Cause of eye twitch requires investigation
DEAR DR. GOTT: I am a 58-year-old male. Over the last year, I have developed a twitch or spasm around my left eye. I take hydrochlorothiazide and Accupril for my high blood pressure. Can you tell me what is going on?
DEAR READER: Hydrochlorothiazide (HCTZ) is a diuretic (water pill) that treats hypertension and helps prevent the body from absorbing too much salt, which can lead to fluid retention. It is prescribed for people with kidney disorders, congestive heart failure, high blood pressure and other conditions.
Side effects can include loss of appetite, lightheadedness, diarrhea, dizziness, temporary blurred vision, low potassium and loss of appetite. Severe allergic reactions can produce hives, difficulty breathing, low urine output, muscle pain or cramps and more.
Accupril is an angiotensin-converting enzyme (ACE inhibitor), also used to treat hypertension and heart failure. As with many drugs, it can be prescribed for other, seemingly unrelated conditions as well.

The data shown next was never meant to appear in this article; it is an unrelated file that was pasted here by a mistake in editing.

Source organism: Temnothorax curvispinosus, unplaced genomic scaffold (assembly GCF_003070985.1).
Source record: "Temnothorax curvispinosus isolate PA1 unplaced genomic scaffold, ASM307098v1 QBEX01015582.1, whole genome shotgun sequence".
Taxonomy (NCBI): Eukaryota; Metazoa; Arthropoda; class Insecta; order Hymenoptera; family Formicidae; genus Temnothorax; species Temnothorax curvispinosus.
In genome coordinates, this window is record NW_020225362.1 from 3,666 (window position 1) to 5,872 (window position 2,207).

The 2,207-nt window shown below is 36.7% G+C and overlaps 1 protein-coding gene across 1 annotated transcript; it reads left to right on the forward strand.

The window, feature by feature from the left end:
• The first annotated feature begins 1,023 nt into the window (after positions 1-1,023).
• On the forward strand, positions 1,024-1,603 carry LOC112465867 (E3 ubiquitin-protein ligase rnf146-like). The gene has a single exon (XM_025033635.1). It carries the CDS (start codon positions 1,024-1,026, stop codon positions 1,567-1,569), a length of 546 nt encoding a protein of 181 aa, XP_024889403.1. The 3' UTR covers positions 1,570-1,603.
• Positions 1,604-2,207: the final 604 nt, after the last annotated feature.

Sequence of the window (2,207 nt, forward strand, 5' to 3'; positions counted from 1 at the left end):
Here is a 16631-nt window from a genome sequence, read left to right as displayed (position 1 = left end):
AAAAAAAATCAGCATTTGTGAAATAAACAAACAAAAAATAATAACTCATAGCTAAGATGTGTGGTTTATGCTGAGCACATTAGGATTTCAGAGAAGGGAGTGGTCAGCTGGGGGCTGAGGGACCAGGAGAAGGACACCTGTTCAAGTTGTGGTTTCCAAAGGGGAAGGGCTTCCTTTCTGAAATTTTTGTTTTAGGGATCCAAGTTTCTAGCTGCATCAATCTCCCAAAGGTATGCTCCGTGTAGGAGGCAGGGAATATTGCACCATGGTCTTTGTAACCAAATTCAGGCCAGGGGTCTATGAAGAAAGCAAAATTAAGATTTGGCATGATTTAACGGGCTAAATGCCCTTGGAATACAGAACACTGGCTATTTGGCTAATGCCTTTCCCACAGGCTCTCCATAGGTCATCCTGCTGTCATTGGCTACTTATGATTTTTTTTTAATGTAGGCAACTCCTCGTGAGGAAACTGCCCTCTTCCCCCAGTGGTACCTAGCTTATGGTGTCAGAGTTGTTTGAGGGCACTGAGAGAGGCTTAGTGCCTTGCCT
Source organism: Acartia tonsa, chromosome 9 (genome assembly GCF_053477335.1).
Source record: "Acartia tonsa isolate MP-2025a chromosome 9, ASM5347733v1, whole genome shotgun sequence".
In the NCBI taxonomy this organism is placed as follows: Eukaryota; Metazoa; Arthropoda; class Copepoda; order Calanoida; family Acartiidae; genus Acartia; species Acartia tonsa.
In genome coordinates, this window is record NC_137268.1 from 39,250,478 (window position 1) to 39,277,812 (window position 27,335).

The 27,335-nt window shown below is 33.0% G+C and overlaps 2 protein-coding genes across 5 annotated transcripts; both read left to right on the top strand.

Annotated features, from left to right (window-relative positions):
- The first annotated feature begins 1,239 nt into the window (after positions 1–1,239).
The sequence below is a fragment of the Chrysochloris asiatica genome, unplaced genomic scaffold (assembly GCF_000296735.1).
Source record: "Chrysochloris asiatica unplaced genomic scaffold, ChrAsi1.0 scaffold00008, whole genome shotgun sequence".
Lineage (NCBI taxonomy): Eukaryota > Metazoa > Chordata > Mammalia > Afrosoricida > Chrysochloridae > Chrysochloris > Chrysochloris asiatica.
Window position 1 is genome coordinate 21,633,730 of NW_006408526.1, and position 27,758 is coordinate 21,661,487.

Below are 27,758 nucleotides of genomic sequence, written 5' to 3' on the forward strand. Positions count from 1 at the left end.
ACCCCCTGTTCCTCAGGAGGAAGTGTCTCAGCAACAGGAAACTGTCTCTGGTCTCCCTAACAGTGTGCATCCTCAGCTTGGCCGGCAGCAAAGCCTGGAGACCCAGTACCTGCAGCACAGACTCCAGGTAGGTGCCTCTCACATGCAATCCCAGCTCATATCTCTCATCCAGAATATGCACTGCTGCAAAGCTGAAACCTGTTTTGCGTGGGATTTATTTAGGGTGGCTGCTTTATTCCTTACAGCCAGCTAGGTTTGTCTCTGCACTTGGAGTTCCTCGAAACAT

Side effects can include cough, lightheadedness, nausea, fatigue and headache. Severe allergic reactions are similar to those of HCTZ. To the best of my knowledge, eye twitching is not a side effect of either medication, but you should seek the advice of your prescribing physician for the final word on the subject.
Most twitching is benign and not an indication of a serious medical problem. It can likely be handled without medical intervention; however, more serious and uncommon symptoms should be brought to a physician’s attention for evaluation. Technically known as blepharospasm, involuntary eye twitching is related to the nervous system. Benign twitches may be related to stress, fatigue, eyestrain, caffeine intake, allergies, a nutritional imbalance, dry eyes and alcohol use.
A year is simply too long for you to suffer from this annoying condition. Unless there has been increased stress at work or at home, you are consuming more caffeine than you should or you have a viable explanation, I urge you to see your primary-care physician, ophthalmologist or neurologist. You might be helped by allergy medication, Botox injections or drug therapy. Perhaps your drug combination is too strong and something as simple as a dose reduction might alleviate the problem.